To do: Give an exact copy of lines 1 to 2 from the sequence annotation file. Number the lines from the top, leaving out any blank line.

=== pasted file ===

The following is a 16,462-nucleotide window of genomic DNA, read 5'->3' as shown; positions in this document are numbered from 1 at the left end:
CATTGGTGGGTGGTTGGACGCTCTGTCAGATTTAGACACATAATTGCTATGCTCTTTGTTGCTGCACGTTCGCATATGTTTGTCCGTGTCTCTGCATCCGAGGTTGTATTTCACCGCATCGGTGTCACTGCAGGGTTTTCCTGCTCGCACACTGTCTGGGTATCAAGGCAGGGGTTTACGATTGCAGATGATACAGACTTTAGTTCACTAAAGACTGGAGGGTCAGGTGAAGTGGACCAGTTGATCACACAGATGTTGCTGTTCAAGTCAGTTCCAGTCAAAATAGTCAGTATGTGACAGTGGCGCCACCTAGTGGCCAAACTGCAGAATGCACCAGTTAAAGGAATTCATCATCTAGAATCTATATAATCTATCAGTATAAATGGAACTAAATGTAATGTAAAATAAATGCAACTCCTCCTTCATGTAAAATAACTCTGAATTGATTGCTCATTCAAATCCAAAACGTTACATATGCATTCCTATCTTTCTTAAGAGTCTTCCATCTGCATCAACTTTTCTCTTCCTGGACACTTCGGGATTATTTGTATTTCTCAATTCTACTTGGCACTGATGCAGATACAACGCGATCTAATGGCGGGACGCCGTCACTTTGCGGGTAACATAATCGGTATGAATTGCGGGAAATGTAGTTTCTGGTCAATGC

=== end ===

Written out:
The following is a 16,462-nucleotide window of genomic DNA, read 5'->3' as shown; positions in this document are numbered from 1 at the left end:
CATTGGTGGGTGGTTGGACGCTCTGTCAGATTTAGACACATAATTGCTATGCTCTTTGTTGCTGCACGTTCGCATATGTTTGTCCGTGTCTCTGCATCCGAGGTTGTATTTCACCGCATCGGTGTCACTGCAGGGTTTTCCTGCTCGCACACTGTCTGGGTATCAAGGCAGGGGTTTACGATTGCAGATGATACAGACTTTAGTTCACTAAAGACTGGAGGGTCAGGTGAAGTGGACCAGTTGATCACACAGATGTTGCTGTTCAAGTCAGTTCCAGTCAAAATAGTCAGTATGTGACAGTGGCGCCACCTAGTGGCCAAACTGCAGAATGCACCAGTTAAAGGAATTCATCATCTAGAATCTATATAATCTATCAGTATAAATGGAACTAAATGTAATGTAAAATAAATGCAACTCCTCCTTCATGTAAAATAACTCTGAATTGATTGCTCATTCAAATCCAAAACGTTACATATGCATTCCTATCTTTCTTAAGAGTCTTCCATCTGCATCAACTTTTCTCTTCCTGGACACTTCGGGATTATTTGTATTTCTCAATTCTACTTGGCACTGATGCAGATACAACGCGATCTAATGGCGGGACGCCGTCACTTTGCGGGTAACATAATCGGTATGAATTGCGGGAAATGTAGTTTCTGGTCAATGC